Forages, made up of mostly grasses and legumes, are the most important plants on earth. Forages are feed or fuel for animals. The domestication and utilization of animals for food, clothing, products, work, and protection has changed the way mankind lives. No longer do we need to spend most of the daylight hours foraging for berries, roots, and edible plants. Forages are the fuel allowing animals to do our work for us which directly leads to more time to think, create, work, and play.

When our forefathers began building the foundation for this nation, they were directly linked to the land for food, clothing, shelter, and protection. We are familiar with some of the agiculture of first settlers, such as that the pilgrims learned about growing corn, a warm-season grass. However, we are not often reminded about how the early Americans used plants and soil for hundreds of daily items. Clothes were made of wool, flax, or hides from animals who had eaten forages. Sod homes were used in certain areas until log homes could be built. Forts, fencing, and other structures were made from plants and timber. Toys, utensils, and books were developed from plant products. It would be interesting to experience one day in the lives of early settlers and find the number of items directly linked to agriculture and animal husbandry. Their link to the land helped them to see how important forages are and they focused on learning how to manage the environment. Early American agriculture was aware of how legumes and grasses could be utilized to build soil, add nitrogen, filter the water, clean the air, reduce losses of nutrients, reduce erosion, and reduce the danger of fires. Legumes were often rotated with crops to rebulild the soil.

During the 1920's and 1930's, many people made a living using an animal. Horses and horse-driven carriages were used for more than transportation. New inventions of various types required an animal fueled by forages.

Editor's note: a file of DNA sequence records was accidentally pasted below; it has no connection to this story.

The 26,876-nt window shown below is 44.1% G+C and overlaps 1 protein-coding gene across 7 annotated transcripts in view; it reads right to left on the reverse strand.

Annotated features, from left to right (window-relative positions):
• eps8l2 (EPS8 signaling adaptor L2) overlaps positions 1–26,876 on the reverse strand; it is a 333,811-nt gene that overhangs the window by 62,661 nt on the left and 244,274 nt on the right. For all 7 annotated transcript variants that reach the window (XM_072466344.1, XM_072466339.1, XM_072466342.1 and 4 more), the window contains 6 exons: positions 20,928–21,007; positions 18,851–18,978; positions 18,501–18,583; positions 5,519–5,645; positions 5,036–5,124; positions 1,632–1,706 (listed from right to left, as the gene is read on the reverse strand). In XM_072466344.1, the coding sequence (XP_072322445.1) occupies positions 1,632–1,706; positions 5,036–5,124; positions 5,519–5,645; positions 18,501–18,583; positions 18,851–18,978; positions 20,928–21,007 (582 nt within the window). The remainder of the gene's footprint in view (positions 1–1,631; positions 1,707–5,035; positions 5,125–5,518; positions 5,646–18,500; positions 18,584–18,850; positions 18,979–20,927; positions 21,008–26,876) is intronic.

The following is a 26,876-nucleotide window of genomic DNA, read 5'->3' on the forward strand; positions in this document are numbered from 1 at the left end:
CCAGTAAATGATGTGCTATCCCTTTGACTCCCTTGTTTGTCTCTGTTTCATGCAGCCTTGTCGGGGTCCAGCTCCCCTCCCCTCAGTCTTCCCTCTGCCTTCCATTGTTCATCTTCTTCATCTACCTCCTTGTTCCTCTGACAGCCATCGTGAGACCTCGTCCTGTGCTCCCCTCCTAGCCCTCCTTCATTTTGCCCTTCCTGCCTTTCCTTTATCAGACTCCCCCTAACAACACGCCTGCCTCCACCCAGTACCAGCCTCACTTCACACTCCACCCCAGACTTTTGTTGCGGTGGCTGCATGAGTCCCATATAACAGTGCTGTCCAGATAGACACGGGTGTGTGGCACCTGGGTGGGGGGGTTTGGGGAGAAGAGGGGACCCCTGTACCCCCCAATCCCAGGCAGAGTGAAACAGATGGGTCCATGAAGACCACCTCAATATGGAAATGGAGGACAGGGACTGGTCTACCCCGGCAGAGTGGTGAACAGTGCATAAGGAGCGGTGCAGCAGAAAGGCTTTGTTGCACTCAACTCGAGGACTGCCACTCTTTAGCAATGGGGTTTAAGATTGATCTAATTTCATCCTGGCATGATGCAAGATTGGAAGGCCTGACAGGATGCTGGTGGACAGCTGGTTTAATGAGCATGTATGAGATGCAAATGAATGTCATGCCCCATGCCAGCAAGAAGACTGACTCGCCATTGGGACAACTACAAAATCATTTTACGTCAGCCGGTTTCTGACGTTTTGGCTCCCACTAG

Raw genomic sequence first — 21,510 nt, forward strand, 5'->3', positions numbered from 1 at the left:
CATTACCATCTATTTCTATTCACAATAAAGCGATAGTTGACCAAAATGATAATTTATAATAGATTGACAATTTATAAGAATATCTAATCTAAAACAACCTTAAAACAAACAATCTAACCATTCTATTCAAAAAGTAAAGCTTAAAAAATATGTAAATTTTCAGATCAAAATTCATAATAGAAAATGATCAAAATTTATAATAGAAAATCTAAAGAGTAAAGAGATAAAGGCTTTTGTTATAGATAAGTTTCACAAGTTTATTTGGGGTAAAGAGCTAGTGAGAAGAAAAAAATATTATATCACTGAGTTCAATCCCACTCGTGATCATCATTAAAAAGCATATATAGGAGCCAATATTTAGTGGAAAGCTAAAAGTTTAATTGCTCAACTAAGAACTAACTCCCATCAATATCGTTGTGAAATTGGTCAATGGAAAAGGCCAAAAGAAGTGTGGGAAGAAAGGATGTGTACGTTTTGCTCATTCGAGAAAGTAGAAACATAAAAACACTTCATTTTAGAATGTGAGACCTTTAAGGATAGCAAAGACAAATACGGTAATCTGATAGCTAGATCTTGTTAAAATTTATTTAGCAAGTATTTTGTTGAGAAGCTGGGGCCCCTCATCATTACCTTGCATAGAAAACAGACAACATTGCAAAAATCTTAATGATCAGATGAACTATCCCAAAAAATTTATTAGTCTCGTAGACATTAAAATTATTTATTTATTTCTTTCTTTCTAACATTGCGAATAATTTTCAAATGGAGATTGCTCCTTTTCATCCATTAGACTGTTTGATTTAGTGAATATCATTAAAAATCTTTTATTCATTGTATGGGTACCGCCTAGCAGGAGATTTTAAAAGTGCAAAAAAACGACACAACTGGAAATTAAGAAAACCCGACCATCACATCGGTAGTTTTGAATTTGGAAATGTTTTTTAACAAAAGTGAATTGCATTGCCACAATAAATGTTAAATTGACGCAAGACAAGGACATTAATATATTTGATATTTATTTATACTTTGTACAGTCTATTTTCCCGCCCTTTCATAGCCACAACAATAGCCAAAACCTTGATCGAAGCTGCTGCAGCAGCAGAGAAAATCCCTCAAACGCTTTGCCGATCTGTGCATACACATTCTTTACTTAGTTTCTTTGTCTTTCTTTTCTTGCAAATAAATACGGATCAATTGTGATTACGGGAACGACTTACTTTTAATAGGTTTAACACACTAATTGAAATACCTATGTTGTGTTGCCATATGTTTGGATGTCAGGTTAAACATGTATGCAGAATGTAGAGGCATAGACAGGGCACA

SheepAs technology developed, our country prospered and now the US does not use animal-powered vehicles or machines as often. Cultural changes have taken place and we have substituted yogurt for creams, soda for milk, synthetic fabrics for wool, white meat for red, synthetic fertilizers for legumes, and margarine for butter. But these changes are not all for the better and many, including the government, have tried to change the tide of some substitutes. Various farm bills and other legislation has tried to encourage a society that returns something back to nature instead of depleting the many resources. The 1985 Farm Bill encouraged pastures, permanent grass, legume production, forbs, shrubs, and trees instead of crops that take so much from the soil. Unfortunately, society usually only responds when emergencies arise. The gas lines of the 70's were not severe or long lasting, so many ideas about how to better utilize grasses and legumes were not put into practical use. Recycling efforts are improving but still not common.

One half of the land in the US is covered with grasslands. This does not include the crop land which produces more foodstuffs than we need or can econimcally export to other nations. The grasslands should not be turned into crop land but cared for wisely to play their role in sustaining agriculture. Much of grasslands are only harvestable by animals because of the topography, but all the grasslands could be a valuable resource if understood and managed wisely. Historically, Americans have become less and less involved in nurturing the land. We are further and further removed from the real role forages play in agriculture and our society. We do not see clear connections between our food, clothing, shelter, and utensils and the plants of the land because we do not have a part in each step of production. We just like to taste a great steak, wear a warm sweater, heal with the aid of an effective medicine, and play golf on a plush course. We do not often ponder the words of William Cotter Murray: "Grass - putting down its roots four, even six feet into the soil, improving its structure, ventilating it, letting water penetrate it , keeping moisture loss low - held its power and kept the environment from destroying itself." People used to know and understand.